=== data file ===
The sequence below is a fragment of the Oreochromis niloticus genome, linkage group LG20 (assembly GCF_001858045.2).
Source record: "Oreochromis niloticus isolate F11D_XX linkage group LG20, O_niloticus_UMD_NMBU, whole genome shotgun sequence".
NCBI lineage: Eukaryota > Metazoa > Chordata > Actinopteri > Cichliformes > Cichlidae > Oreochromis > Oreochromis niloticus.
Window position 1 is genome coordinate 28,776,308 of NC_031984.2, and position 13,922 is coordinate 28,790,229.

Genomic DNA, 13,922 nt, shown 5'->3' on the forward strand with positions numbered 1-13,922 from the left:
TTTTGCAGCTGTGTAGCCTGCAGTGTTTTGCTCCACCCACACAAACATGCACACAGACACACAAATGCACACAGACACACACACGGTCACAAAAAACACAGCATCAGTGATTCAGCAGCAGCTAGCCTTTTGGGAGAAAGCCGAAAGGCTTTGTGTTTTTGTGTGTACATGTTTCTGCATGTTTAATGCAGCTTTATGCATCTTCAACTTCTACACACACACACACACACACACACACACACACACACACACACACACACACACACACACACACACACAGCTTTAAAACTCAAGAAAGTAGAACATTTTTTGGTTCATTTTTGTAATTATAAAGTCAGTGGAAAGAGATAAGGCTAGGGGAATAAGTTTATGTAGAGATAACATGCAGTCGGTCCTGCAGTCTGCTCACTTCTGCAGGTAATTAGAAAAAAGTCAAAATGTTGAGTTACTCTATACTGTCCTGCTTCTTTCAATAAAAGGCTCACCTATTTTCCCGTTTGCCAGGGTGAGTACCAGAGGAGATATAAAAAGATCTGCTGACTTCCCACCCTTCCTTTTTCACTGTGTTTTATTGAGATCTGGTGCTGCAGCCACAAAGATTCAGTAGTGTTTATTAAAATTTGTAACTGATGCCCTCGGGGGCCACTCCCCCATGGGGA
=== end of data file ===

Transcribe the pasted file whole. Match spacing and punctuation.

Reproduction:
The sequence below is a fragment of the Oreochromis niloticus genome, linkage group LG20 (assembly GCF_001858045.2).
Source record: "Oreochromis niloticus isolate F11D_XX linkage group LG20, O_niloticus_UMD_NMBU, whole genome shotgun sequence".
NCBI lineage: Eukaryota > Metazoa > Chordata > Actinopteri > Cichliformes > Cichlidae > Oreochromis > Oreochromis niloticus.
Window position 1 is genome coordinate 28,776,308 of NC_031984.2, and position 13,922 is coordinate 28,790,229.

Genomic DNA, 13,922 nt, shown 5'->3' on the forward strand with positions numbered 1-13,922 from the left:
TTTTGCAGCTGTGTAGCCTGCAGTGTTTTGCTCCACCCACACAAACATGCACACAGACACACAAATGCACACAGACACACACACGGTCACAAAAAACACAGCATCAGTGATTCAGCAGCAGCTAGCCTTTTGGGAGAAAGCCGAAAGGCTTTGTGTTTTTGTGTGTACATGTTTCTGCATGTTTAATGCAGCTTTATGCATCTTCAACTTCTACACACACACACACACACACACACACACACACACACACACACACACACACACACACACACACACACAGCTTTAAAACTCAAGAAAGTAGAACATTTTTTGGTTCATTTTTGTAATTATAAAGTCAGTGGAAAGAGATAAGGCTAGGGGAATAAGTTTATGTAGAGATAACATGCAGTCGGTCCTGCAGTCTGCTCACTTCTGCAGGTAATTAGAAAAAAGTCAAAATGTTGAGTTACTCTATACTGTCCTGCTTCTTTCAATAAAAGGCTCACCTATTTTCCCGTTTGCCAGGGTGAGTACCAGAGGAGATATAAAAAGATCTGCTGACTTCCCACCCTTCCTTTTTCACTGTGTTTTATTGAGATCTGGTGCTGCAGCCACAAAGATTCAGTAGTGTTTATTAAAATTTGTAACTGATGCCCTCGGGGGCCACTCCCCCATGGGGA